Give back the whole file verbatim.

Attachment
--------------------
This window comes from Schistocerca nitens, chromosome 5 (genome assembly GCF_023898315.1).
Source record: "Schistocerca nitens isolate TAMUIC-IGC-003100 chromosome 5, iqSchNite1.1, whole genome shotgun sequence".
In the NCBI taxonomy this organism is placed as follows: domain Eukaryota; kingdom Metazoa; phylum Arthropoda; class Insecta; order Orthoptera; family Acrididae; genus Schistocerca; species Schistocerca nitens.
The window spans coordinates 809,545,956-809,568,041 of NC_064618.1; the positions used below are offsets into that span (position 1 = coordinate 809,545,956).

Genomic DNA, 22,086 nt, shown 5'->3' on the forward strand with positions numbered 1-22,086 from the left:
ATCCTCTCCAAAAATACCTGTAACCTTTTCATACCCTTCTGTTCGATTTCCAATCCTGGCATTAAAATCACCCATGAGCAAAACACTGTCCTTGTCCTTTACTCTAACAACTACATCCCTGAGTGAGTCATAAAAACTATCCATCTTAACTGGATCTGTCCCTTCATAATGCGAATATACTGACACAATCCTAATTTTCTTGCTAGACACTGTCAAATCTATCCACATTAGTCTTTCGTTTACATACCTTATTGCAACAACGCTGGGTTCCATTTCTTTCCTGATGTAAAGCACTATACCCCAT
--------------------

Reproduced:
This window comes from Schistocerca nitens, chromosome 5 (genome assembly GCF_023898315.1).
Source record: "Schistocerca nitens isolate TAMUIC-IGC-003100 chromosome 5, iqSchNite1.1, whole genome shotgun sequence".
In the NCBI taxonomy this organism is placed as follows: domain Eukaryota; kingdom Metazoa; phylum Arthropoda; class Insecta; order Orthoptera; family Acrididae; genus Schistocerca; species Schistocerca nitens.
The window spans coordinates 809,545,956-809,568,041 of NC_064618.1; the positions used below are offsets into that span (position 1 = coordinate 809,545,956).

Genomic DNA, 22,086 nt, shown 5'->3' on the forward strand with positions numbered 1-22,086 from the left:
ATCCTCTCCAAAAATACCTGTAACCTTTTCATACCCTTCTGTTCGATTTCCAATCCTGGCATTAAAATCACCCATGAGCAAAACACTGTCCTTGTCCTTTACTCTAACAACTACATCCCTGAGTGAGTCATAAAAACTATCCATCTTAACTGGATCTGTCCCTTCATAATGCGAATATACTGACACAATCCTAATTTTCTTGCTAGACACTGTCAAATCTATCCACATTAGTCTTTCGTTTACATACCTTATTGCAACAACGCTGGGTTCCATTTCTTTCCTGATGTAAAGCACTATACCCCAT